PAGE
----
Monitoring & evaluation

Problem:
 
“The WfW Programme has made no provision for routine project monitoring or evaluation in relation to ecological responses to alien clearing.  Even research in this regard is scant. Currently performance is measured on alien clearing efficiency (hectares cleared) rather than on degree of vegetation recovery. Without measuring the impacts of clearing, managers have no idea whether they are using the optimal approach, degrading or improving ecological integrity” - WfW External Evaluation (2003).
 
Solutions:
  • Kraaij et al. (2017) assessed the effectiveness of invasive alien plant management in the Garden Route National Park
  • Fill et al. (2016) assessed the effectiveness of invasive alien plant management in the Upper Berg River catchment
  • Van Wilgen et al. (2016) documented the historical costs and extent of efforts to control invasive alien plants in the protected areas of the Cape Floristic Region and estimated the resources that would be needed to bring the problem under control within a reasonable timeframe
  • Goergans (2016) calculated the impacts of different degrees of alien plant invasion on yields from the the Western Cape Water Supply System
  • Ntshotsho et al. (2016) explored the success of invasive alien plant clearing projects of the Working for Water Programme, using three case studies
  • Dzikiti el at. (2016) quantified the savings from clearing invasive alien Eucalyptus camaldulensis using in situ and high resolution remote sensing data in the Berg River Catchment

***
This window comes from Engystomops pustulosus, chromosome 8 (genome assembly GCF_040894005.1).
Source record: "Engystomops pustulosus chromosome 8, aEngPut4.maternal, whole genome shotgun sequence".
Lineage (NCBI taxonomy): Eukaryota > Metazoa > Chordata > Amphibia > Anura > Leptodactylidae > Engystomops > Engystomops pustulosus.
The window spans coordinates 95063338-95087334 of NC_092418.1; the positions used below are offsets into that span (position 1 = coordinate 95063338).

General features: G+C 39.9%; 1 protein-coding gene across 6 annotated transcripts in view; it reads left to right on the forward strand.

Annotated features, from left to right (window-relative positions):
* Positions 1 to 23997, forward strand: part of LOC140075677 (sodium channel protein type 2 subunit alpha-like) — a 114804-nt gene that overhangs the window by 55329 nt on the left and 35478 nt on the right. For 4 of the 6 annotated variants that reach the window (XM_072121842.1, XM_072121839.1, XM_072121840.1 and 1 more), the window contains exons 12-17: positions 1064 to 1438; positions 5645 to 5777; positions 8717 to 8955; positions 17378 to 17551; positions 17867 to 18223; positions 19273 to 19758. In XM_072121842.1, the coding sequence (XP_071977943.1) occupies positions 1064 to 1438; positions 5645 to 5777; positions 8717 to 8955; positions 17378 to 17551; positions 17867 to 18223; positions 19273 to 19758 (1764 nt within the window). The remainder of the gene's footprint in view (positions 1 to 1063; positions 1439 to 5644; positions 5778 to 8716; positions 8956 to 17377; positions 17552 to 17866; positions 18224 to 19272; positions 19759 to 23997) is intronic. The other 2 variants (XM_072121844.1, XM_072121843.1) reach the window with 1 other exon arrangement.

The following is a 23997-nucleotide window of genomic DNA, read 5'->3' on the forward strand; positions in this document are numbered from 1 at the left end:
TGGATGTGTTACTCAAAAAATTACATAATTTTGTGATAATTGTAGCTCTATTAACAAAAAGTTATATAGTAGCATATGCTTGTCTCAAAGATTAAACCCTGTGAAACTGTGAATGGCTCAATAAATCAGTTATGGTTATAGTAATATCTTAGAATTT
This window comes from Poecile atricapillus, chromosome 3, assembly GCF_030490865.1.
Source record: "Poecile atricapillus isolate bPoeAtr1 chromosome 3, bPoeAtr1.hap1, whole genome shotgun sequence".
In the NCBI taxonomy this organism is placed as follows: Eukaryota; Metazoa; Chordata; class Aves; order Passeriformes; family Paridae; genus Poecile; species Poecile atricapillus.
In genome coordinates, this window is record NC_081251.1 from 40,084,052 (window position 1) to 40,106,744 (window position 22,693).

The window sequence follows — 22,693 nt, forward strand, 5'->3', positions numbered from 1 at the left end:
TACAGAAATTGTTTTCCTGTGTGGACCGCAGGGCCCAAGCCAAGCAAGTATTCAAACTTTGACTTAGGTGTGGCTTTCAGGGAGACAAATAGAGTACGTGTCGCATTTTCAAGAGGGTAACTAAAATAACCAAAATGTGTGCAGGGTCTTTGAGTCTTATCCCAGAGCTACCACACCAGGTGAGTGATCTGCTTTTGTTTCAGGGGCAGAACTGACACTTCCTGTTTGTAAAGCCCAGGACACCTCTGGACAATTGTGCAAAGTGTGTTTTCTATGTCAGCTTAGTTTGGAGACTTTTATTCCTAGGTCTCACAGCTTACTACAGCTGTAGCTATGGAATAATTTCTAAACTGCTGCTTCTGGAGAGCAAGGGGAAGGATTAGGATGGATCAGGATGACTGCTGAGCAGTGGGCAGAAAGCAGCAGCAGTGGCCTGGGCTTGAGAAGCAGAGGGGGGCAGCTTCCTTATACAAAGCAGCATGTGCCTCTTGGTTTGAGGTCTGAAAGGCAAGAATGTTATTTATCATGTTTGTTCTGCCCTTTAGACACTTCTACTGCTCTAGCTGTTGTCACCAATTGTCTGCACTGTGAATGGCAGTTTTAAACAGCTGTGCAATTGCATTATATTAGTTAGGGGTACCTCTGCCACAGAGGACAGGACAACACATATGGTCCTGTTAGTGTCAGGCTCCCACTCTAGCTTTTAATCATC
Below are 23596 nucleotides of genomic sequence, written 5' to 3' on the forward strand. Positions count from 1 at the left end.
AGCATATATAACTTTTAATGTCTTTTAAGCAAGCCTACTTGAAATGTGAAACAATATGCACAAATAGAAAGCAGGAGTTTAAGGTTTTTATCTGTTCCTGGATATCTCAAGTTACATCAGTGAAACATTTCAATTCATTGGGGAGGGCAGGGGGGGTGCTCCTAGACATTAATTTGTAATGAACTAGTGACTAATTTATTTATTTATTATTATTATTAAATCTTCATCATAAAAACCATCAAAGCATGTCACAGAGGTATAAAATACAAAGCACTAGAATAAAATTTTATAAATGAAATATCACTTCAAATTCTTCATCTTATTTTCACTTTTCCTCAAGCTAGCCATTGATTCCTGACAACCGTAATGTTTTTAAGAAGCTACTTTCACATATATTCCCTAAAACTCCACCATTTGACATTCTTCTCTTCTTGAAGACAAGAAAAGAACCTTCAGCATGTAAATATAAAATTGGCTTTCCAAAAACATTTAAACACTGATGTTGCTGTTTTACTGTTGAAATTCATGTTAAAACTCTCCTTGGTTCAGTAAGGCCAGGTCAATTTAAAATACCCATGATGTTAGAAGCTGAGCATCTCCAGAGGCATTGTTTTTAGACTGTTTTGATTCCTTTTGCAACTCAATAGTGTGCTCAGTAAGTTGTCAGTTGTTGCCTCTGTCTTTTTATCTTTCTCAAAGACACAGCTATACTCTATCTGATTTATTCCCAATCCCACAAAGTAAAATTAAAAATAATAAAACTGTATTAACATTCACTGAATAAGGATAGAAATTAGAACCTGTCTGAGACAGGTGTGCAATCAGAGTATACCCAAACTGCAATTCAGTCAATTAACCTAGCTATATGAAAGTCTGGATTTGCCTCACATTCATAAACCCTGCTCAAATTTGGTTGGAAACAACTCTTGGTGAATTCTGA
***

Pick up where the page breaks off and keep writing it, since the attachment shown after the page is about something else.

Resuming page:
• Van Wilgen and Wannenburgh (2016) reviewed the achievements and challenges in the Working for Water programme
  • Meijninger & Jarmain (2014) assessed the impact that invasive alien plants, and the clearing thereof by Working for Water, has on the availability of water resources in the Western Cape and KwaZulu-Natal provinces
  • Le Maitre et al. (2012) simulated and quantified the effects of plant invasions on land-cover, hydrological soil characteristics and catchment responsiveness on flow regulation using a hydrological model
  • McConnachie et al. (2012) evaluated the cost-effectiveness of Working for Water in reducing invasive alien plant cover in the Krom and Kouga river catchments over 7 years
  • Van Wilgen et al. (2012) assessed the effectiveness of the Working for Water programme over the past 15 years, by reviewing data from three national-level estimates of the extent of invasion, records of the costs and spatial extent of invasive species control operations, assessments of the effectiveness of biological control, and smaller-scale studies.
  • Hope (2009) investigated the viability of relating annual river yields to remotely sensed changes in vegetation cover in a large mountainous fynbos catchment
  • Levendal et al. (2008) developed monitoring and evaluation guidelines for the biophysical goals of Working for Water
  • Dye and Jarmain (2004) reviewed relevant available information on rates of evaporation from black wattle and from grasslands and fynbos shrublands
  • Dye et al. (2001) concluded that the removal of riparian wattle and its replacement by indigenous herbaceous plants may result in significant reductions in annual evapotranspiration, and could very likely lead to streamflow enhancement
  • Prinsloo and Scott (1999) describe the changes in streamflow following the removal of invasive wattle from riparian zones during the dry summer months in three small catchments in the Western Cape
  • Dye and Poulter (1995) conduced a field demonstration of the effect on streamflow of clearing invasive pine and wattle trees from a riparian zone